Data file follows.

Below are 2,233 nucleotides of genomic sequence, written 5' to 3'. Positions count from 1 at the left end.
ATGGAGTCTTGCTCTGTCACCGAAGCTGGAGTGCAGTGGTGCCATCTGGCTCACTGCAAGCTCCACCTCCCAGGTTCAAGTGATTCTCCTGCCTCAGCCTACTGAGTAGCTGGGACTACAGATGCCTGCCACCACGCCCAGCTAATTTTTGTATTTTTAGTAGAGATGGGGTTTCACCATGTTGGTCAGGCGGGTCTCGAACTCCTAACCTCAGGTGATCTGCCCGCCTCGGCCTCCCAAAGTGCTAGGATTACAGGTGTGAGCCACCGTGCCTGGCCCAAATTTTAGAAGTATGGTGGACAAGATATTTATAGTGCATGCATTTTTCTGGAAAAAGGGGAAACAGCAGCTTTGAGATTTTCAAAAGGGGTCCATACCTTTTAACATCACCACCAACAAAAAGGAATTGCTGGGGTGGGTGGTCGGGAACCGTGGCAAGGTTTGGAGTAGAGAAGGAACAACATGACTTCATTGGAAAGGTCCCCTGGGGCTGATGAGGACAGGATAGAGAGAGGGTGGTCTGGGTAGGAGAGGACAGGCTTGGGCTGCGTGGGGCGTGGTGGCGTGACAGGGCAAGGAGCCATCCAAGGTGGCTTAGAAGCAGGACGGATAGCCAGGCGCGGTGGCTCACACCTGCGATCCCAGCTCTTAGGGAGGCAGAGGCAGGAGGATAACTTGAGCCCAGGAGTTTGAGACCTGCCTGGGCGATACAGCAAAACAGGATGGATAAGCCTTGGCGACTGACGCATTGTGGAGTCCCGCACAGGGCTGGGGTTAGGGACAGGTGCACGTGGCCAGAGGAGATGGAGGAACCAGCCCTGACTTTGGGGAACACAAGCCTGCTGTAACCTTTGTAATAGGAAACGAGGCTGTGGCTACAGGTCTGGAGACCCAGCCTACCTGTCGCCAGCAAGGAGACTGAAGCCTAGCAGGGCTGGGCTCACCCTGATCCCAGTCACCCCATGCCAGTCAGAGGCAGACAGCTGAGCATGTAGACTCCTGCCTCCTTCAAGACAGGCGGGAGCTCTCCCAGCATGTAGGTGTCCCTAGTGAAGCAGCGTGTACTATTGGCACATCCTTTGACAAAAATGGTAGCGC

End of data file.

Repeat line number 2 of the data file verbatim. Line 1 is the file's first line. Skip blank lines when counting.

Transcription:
ATGGAGTCTTGCTCTGTCACCGAAGCTGGAGTGCAGTGGTGCCATCTGGCTCACTGCAAGCTCCACCTCCCAGGTTCAAGTGATTCTCCTGCCTCAGCCTACTGAGTAGCTGGGACTACAGATGCCTGCCACCACGCCCAGCTAATTTTTGTATTTTTAGTAGAGATGGGGTTTCACCATGTTGGTCAGGCGGGTCTCGAACTCCTAACCTCAGGTGATCTGCCCGCCTCGGCCTCCCAAAGTGCTAGGATTACAGGTGTGAGCCACCGTGCCTGGCCCAAATTTTAGAAGTATGGTGGACAAGATATTTATAGTGCATGCATTTTTCTGGAAAAAGGGGAAACAGCAGCTTTGAGATTTTCAAAAGGGGTCCATACCTTTTAACATCACCACCAACAAAAAGGAATTGCTGGGGTGGGTGGTCGGGAACCGTGGCAAGGTTTGGAGTAGAGAAGGAACAACATGACTTCATTGGAAAGGTCCCCTGGGGCTGATGAGGACAGGATAGAGAGAGGGTGGTCTGGGTAGGAGAGGACAGGCTTGGGCTGCGTGGGGCGTGGTGGCGTGACAGGGCAAGGAGCCATCCAAGGTGGCTTAGAAGCAGGACGGATAGCCAGGCGCGGTGGCTCACACCTGCGATCCCAGCTCTTAGGGAGGCAGAGGCAGGAGGATAACTTGAGCCCAGGAGTTTGAGACCTGCCTGGGCGATACAGCAAAACAGGATGGATAAGCCTTGGCGACTGACGCATTGTGGAGTCCCGCACAGGGCTGGGGTTAGGGACAGGTGCACGTGGCCAGAGGAGATGGAGGAACCAGCCCTGACTTTGGGGAACACAAGCCTGCTGTAACCTTTGTAATAGGAAACGAGGCTGTGGCTACAGGTCTGGAGACCCAGCCTACCTGTCGCCAGCAAGGAGACTGAAGCCTAGCAGGGCTGGGCTCACCCTGATCCCAGTCACCCCATGCCAGTCAGAGGCAGACAGCTGAGCATGTAGACTCCTGCCTCCTTCAAGACAGGCGGGAGCTCTCCCAGCATGTAGGTGTCCCTAGTGAAGCAGCGTGTACTATTGGCACATCCTTTGACAAAAATGGTAGCGC